In addition to passing inspections, we also had to get the floor finished before moving in our furniture. I bought the flooring from Ikea back in September (jumped the gun on that one, didn't I?).
It's "click and lock" laminate for around $1 a sq ft (pretty much as cheap as they come). On November 12th we starting installing it (and finished December 3rd).
We got this much done the first night (to the edge of the hallway).
I should add that under the flooring you're supposed to lay these thin sheets of foam. They are for sound dampening and also helps level the floor in case there are any imperfections or bumps under there.
Something I didn't know about "click and lock" flooring: it doesn't "click and lock".
That makes it sound super easy to put together. In reality, this tongue and groove flooring has to be lined up perfectly with the other row, then beat on the long side with a rubber mallet until it seats. Then, beat on the short side to slide it into position. I guess there's a reason they make it super tight. You don't want them shifting or coming out ever again.
This flooring is referred to as a "floating floor" because it doesn't get attached to anything (not nailed down or glued). The shear weight of it keeps it together and secure (more on the weight of it here).
Also, anything made of wood (it's not solid wood, but more like pressed wood with lots of glue) is very susceptible to changes in humidity. In the summer, wood will swell. In the winter, it will dry out and shrink. If we nailed or glued this flooring to the subfloor, and it swelled, we'd end up with wrinkles. Thus the "floating floor". We learned we're supposed to leave at least a 1/4 inch gap along all the baseboards as growing room called the "expansion gap". Then, to hide that gap, we installed quarter-round along all the baseboards.
At the end of the second day, we were here:
Here's a behind the scenes looks at the other half of the room:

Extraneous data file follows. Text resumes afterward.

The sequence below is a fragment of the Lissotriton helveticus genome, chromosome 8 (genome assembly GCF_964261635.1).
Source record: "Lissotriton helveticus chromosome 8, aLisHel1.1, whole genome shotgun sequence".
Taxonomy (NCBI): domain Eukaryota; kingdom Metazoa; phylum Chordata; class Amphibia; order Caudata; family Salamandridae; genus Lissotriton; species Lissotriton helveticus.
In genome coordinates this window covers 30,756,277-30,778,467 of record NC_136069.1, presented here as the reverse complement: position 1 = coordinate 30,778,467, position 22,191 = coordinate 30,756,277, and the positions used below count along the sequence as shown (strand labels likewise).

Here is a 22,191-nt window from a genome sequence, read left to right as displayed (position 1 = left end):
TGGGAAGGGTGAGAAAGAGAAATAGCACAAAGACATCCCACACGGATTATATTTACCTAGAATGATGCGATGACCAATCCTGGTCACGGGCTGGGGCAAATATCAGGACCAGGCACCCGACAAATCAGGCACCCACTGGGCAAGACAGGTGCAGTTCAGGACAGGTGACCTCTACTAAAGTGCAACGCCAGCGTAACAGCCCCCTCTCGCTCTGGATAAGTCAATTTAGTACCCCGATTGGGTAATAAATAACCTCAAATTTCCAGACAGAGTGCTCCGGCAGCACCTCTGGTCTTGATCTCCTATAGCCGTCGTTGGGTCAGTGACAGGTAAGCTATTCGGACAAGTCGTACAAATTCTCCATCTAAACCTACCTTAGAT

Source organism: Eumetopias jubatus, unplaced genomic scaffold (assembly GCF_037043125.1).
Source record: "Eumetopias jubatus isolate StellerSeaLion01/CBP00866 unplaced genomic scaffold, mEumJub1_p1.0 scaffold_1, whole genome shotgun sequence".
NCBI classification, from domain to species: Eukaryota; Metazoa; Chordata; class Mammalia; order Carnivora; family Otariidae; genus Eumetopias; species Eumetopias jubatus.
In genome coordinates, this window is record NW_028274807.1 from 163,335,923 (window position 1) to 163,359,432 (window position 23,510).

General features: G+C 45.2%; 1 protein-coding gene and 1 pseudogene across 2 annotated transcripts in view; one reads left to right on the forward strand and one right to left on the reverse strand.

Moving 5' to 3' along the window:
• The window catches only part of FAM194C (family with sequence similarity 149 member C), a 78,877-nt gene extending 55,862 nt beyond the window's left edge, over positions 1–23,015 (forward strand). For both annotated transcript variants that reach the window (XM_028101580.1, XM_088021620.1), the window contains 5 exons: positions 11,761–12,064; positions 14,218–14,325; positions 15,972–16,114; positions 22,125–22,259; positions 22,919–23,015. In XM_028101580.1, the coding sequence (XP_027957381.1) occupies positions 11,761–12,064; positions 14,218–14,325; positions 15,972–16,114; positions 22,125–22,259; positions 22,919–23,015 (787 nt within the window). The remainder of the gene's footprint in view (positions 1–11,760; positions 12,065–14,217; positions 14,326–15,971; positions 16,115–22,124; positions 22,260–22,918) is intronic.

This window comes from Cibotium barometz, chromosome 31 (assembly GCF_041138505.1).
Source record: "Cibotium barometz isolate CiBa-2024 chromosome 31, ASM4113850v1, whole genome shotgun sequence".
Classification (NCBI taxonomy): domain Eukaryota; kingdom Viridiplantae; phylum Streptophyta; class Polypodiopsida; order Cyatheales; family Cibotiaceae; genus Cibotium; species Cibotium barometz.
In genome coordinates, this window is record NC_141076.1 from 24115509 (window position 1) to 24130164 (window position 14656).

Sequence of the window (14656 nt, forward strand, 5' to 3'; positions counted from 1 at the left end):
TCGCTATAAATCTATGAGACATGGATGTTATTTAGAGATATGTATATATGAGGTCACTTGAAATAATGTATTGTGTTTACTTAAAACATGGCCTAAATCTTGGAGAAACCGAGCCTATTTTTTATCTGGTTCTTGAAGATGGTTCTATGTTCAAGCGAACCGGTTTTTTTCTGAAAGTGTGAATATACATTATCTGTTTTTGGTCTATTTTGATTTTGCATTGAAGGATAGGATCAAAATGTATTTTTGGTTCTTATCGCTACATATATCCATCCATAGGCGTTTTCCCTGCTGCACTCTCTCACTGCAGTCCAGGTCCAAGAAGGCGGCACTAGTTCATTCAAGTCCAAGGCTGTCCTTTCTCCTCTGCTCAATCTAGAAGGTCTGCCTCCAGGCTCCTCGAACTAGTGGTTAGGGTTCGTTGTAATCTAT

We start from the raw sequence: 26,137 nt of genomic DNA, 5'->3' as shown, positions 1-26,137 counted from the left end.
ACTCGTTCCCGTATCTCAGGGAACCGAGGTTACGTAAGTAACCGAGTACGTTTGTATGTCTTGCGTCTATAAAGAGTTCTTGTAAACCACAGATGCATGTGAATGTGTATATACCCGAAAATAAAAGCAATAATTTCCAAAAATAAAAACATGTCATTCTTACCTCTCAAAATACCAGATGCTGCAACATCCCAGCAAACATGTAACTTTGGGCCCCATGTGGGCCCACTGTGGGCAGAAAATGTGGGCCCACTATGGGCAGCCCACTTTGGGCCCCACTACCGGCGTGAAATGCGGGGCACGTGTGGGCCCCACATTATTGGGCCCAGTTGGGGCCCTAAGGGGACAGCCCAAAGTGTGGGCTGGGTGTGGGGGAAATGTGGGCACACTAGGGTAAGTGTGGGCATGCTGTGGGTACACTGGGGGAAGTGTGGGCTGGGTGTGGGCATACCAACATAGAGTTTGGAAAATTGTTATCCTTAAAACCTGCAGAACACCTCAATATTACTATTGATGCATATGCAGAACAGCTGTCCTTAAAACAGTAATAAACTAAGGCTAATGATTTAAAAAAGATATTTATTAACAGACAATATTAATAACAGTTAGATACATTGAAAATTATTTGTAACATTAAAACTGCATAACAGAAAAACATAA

That is before it got messy.
We worked our way from the front of the house to the back, doing the living room portion, then the second bedroom, then the hallway (to connect those two rooms), and on from there.
Next, came the real challenging part. What to do with the door jams and trim? So far, we've just been dealing with regular walls and baseboards. If we left a visible expansion gap, we couldn't cover it with quarter-round here because you can't put quarter-round in a door jam (the door couldn't close) and it would look stupid to have quarter-round on door trim.
After doing some research, I learned that we needed to "undercut" the door trim and jam. Either with a hand saw or a special power saw (called a jamb saw) that can get that low to the floor.
Check out this video on youtube that illustrates what I'm talking about.
We tried the hand-saw method (or rather Matt did). It was highly frustrating, so I searched for a jamb saw to buy or rent. No luck there. So, Matt called a contractor friend and asked if he had some kind of saw that would work for this project.
He did. Not a jamb saw, but a multi-tool saw thingamajig that is good for more than just this project. We borrowed his and it worked great (we should probably get our own someday).
Here is a piece going in to the first jamb.
Perfect fit. Sorry for the poor lighting.
Undercutting the door jamb still lets us have a hidden expansion gap.
That's a florescent light leaning against the door that we were working by. Drop cords everywhere!
All finished!! Beautiful right?
There was saw-dust everywhere!
The quarter-round came pre-primed, but I decided it would be easier to paint it BEFORE it was installed against our pretty new floors. It was outside drying.
We really used twice this much. Now all I have to do is patch the nail holes and do a little touch up paint (later on).
I don't have a picture of the quarter-round installed.
And just keepin' it real, here's an in progress shot of our pretty kitchen counters during this messing project.
Also covered with dust.